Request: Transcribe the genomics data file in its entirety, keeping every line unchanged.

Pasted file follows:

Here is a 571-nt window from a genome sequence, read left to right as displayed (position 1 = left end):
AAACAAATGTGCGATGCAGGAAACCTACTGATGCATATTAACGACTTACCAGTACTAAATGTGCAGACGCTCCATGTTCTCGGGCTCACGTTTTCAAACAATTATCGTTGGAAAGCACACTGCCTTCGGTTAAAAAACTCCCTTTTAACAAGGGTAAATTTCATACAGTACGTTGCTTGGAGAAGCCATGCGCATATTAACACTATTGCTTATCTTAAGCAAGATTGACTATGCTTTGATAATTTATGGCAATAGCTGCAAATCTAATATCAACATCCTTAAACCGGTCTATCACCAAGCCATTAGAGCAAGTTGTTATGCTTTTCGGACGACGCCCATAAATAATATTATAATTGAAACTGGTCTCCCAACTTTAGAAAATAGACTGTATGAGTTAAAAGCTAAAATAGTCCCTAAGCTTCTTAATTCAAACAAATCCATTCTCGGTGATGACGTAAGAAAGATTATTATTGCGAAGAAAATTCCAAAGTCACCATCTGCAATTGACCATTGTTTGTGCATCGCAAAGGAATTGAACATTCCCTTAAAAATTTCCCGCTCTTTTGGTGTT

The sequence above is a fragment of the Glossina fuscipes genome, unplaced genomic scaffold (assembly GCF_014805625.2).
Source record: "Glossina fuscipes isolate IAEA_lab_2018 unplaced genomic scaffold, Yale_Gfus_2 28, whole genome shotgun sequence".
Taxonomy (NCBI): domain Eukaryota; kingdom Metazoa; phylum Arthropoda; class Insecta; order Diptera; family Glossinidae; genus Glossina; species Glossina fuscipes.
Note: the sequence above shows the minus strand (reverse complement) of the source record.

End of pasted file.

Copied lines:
Here is a 571-nt window from a genome sequence, read left to right as displayed (position 1 = left end):
AAACAAATGTGCGATGCAGGAAACCTACTGATGCATATTAACGACTTACCAGTACTAAATGTGCAGACGCTCCATGTTCTCGGGCTCACGTTTTCAAACAATTATCGTTGGAAAGCACACTGCCTTCGGTTAAAAAACTCCCTTTTAACAAGGGTAAATTTCATACAGTACGTTGCTTGGAGAAGCCATGCGCATATTAACACTATTGCTTATCTTAAGCAAGATTGACTATGCTTTGATAATTTATGGCAATAGCTGCAAATCTAATATCAACATCCTTAAACCGGTCTATCACCAAGCCATTAGAGCAAGTTGTTATGCTTTTCGGACGACGCCCATAAATAATATTATAATTGAAACTGGTCTCCCAACTTTAGAAAATAGACTGTATGAGTTAAAAGCTAAAATAGTCCCTAAGCTTCTTAATTCAAACAAATCCATTCTCGGTGATGACGTAAGAAAGATTATTATTGCGAAGAAAATTCCAAAGTCACCATCTGCAATTGACCATTGTTTGTGCATCGCAAAGGAATTGAACATTCCCTTAAAAATTTCCCGCTCTTTTGGTGTT

The sequence above is a fragment of the Glossina fuscipes genome, unplaced genomic scaffold (assembly GCF_014805625.2).
Source record: "Glossina fuscipes isolate IAEA_lab_2018 unplaced genomic scaffold, Yale_Gfus_2 28, whole genome shotgun sequence".
Taxonomy (NCBI): domain Eukaryota; kingdom Metazoa; phylum Arthropoda; class Insecta; order Diptera; family Glossinidae; genus Glossina; species Glossina fuscipes.
Note: the sequence above shows the minus strand (reverse complement) of the source record.